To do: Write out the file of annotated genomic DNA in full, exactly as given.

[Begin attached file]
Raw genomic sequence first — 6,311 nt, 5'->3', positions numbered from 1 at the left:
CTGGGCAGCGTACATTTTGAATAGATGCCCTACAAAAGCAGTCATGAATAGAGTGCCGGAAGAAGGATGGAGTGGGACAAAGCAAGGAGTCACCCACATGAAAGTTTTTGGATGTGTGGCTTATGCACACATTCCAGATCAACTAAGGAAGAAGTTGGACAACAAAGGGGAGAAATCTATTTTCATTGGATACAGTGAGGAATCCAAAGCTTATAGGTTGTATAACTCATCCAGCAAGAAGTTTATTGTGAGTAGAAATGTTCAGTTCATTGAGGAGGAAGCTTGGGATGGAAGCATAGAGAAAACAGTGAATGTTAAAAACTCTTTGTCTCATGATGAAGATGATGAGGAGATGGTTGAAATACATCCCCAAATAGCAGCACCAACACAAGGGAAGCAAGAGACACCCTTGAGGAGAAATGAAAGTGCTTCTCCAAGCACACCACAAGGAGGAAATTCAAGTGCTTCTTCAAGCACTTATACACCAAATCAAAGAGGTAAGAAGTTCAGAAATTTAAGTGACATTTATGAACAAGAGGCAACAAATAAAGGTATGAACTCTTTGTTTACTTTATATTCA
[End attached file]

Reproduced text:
Raw genomic sequence first — 6,311 nt, 5'->3', positions numbered from 1 at the left:
CTGGGCAGCGTACATTTTGAATAGATGCCCTACAAAAGCAGTCATGAATAGAGTGCCGGAAGAAGGATGGAGTGGGACAAAGCAAGGAGTCACCCACATGAAAGTTTTTGGATGTGTGGCTTATGCACACATTCCAGATCAACTAAGGAAGAAGTTGGACAACAAAGGGGAGAAATCTATTTTCATTGGATACAGTGAGGAATCCAAAGCTTATAGGTTGTATAACTCATCCAGCAAGAAGTTTATTGTGAGTAGAAATGTTCAGTTCATTGAGGAGGAAGCTTGGGATGGAAGCATAGAGAAAACAGTGAATGTTAAAAACTCTTTGTCTCATGATGAAGATGATGAGGAGATGGTTGAAATACATCCCCAAATAGCAGCACCAACACAAGGGAAGCAAGAGACACCCTTGAGGAGAAATGAAAGTGCTTCTCCAAGCACACCACAAGGAGGAAATTCAAGTGCTTCTTCAAGCACTTATACACCAAATCAAAGAGGTAAGAAGTTCAGAAATTTAAGTGACATTTATGAACAAGAGGCAACAAATAAAGGTATGAACTCTTTGTTTACTTTATATTCA